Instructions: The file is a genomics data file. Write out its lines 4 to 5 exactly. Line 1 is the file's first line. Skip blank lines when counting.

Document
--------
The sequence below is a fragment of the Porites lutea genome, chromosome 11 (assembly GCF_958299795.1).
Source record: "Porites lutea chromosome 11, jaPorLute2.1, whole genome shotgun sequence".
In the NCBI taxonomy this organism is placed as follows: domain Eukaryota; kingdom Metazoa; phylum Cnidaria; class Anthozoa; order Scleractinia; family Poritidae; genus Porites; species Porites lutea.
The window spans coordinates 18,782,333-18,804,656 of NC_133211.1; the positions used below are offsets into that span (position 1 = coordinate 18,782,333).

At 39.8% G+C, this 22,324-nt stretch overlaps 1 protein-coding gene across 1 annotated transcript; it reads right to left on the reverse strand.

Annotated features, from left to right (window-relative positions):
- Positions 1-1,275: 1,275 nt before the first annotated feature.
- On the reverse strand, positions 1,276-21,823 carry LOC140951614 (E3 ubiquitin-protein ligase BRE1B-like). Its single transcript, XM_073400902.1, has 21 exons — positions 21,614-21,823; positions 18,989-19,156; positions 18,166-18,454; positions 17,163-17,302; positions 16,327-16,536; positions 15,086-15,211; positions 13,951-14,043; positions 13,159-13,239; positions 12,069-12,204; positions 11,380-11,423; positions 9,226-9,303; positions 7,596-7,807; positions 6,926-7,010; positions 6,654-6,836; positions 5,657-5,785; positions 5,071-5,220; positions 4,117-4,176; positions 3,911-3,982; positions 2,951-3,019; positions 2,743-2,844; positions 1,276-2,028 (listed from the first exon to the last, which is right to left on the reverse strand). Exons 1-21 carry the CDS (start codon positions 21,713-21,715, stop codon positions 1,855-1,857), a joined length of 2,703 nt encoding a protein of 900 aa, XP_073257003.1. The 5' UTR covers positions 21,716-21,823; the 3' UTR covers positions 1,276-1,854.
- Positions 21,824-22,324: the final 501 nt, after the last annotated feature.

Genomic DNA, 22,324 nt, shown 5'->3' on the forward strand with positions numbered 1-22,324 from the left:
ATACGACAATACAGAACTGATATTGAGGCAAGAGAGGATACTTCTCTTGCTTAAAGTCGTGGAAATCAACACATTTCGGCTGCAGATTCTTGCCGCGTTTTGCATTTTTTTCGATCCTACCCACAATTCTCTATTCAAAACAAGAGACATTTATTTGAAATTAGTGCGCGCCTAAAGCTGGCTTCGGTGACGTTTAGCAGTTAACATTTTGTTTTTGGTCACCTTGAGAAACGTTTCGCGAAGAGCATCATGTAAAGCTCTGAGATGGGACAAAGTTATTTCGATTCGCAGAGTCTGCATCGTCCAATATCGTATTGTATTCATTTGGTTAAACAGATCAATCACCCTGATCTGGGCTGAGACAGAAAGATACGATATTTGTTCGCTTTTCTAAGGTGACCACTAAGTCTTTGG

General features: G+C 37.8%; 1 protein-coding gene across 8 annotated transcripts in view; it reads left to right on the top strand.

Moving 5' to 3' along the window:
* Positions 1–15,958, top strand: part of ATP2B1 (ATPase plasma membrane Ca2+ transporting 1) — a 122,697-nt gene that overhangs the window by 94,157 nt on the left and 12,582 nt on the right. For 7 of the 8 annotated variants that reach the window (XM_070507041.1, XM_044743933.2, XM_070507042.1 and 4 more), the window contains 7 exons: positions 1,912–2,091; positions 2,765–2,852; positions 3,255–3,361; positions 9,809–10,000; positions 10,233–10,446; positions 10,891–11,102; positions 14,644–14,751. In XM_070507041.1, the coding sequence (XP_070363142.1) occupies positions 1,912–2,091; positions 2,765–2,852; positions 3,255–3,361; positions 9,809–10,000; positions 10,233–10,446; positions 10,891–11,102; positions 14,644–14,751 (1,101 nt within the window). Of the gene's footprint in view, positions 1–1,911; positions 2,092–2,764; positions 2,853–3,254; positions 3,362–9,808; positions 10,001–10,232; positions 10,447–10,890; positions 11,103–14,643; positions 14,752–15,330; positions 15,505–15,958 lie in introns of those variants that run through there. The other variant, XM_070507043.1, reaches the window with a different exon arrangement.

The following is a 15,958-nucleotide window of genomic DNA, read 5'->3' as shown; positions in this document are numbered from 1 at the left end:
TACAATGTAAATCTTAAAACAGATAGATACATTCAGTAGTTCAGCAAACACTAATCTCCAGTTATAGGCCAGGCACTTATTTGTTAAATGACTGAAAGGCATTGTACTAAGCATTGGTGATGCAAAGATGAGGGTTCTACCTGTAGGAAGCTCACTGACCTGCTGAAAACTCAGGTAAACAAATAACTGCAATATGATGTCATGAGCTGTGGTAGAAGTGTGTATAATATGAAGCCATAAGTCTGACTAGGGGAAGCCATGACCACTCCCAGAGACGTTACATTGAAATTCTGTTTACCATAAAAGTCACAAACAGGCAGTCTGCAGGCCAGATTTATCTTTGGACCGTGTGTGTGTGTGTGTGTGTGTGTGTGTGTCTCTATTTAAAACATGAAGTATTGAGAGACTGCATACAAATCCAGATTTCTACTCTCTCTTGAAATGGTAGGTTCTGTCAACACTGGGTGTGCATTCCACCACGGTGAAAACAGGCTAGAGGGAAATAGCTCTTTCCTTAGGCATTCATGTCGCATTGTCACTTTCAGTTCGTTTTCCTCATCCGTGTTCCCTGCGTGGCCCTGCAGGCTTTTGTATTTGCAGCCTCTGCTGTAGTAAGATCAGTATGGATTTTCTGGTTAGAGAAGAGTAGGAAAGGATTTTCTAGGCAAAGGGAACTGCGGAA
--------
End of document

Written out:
The window spans coordinates 18,782,333-18,804,656 of NC_133211.1; the positions used below are offsets into that span (position 1 = coordinate 18,782,333).

At 39.8% G+C, this 22,324-nt stretch overlaps 1 protein-coding gene across 1 annotated transcript; it reads right to left on the reverse strand.